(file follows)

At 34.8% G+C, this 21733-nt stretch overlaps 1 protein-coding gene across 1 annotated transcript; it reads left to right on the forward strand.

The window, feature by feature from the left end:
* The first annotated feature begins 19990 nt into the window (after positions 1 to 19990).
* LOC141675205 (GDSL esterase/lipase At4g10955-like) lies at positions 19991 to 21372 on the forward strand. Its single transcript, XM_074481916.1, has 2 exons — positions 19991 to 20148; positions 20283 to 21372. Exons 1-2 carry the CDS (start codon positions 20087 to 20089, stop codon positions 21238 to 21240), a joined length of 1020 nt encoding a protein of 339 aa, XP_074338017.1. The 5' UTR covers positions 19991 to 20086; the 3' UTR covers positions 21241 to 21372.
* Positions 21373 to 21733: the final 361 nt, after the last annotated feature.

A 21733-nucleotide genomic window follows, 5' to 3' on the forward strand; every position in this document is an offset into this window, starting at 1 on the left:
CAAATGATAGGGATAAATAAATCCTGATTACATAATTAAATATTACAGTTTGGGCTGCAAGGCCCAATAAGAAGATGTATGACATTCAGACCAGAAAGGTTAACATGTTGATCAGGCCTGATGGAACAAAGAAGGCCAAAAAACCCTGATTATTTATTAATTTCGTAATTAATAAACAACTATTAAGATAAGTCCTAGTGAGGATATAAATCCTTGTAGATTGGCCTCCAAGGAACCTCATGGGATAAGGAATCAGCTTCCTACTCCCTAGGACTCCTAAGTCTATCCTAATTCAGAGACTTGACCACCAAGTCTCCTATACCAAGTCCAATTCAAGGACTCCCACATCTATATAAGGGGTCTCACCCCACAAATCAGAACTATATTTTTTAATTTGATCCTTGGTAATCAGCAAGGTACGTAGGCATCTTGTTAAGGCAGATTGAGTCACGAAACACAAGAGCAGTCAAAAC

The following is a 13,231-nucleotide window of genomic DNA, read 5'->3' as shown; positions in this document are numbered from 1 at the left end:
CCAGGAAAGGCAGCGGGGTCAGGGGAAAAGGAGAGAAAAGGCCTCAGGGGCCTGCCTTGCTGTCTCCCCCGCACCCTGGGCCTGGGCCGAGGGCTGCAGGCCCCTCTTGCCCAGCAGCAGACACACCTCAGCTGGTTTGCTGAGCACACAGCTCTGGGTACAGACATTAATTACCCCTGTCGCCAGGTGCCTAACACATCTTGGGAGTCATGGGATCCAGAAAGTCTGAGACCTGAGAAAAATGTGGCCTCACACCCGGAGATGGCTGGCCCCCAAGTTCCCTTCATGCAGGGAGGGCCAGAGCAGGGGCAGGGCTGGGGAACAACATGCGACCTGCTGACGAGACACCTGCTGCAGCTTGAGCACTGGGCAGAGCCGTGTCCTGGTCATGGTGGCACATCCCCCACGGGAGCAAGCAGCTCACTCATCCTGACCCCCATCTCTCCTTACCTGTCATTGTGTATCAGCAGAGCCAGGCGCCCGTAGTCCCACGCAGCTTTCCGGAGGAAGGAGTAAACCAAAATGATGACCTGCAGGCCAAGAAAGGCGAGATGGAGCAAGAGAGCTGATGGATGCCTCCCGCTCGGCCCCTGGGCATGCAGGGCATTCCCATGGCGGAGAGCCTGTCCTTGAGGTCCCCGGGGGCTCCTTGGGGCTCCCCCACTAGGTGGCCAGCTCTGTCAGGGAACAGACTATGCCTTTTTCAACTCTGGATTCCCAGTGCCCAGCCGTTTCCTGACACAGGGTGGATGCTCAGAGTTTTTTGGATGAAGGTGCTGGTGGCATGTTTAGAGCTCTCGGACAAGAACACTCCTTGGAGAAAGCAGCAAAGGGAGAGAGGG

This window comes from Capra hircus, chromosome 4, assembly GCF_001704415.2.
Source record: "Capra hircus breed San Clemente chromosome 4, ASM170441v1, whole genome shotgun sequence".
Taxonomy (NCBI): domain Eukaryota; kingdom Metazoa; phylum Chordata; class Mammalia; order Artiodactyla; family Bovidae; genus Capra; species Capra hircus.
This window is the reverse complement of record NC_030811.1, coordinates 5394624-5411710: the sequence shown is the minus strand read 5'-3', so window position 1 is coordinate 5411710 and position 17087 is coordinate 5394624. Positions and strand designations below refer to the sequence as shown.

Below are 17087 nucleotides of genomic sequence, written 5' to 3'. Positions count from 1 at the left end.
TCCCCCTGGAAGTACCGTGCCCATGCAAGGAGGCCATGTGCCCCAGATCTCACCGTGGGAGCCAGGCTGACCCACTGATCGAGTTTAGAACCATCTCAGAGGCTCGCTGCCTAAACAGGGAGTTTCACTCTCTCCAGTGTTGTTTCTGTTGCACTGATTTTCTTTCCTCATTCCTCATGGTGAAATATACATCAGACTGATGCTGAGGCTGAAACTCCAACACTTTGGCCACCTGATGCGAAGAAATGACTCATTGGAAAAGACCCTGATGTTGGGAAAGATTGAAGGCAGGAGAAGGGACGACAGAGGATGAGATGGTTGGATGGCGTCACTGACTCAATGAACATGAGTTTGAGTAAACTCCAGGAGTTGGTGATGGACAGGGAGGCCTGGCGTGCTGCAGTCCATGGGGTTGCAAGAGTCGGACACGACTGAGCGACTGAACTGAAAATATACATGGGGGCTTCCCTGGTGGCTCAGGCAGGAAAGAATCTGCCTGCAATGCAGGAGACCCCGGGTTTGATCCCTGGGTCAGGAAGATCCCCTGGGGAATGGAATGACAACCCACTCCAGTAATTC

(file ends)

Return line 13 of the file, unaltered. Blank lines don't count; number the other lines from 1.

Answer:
This window is the reverse complement of record NC_030811.1, coordinates 5394624-5411710: the sequence shown is the minus strand read 5'-3', so window position 1 is coordinate 5411710 and position 17087 is coordinate 5394624. Positions and strand designations below refer to the sequence as shown.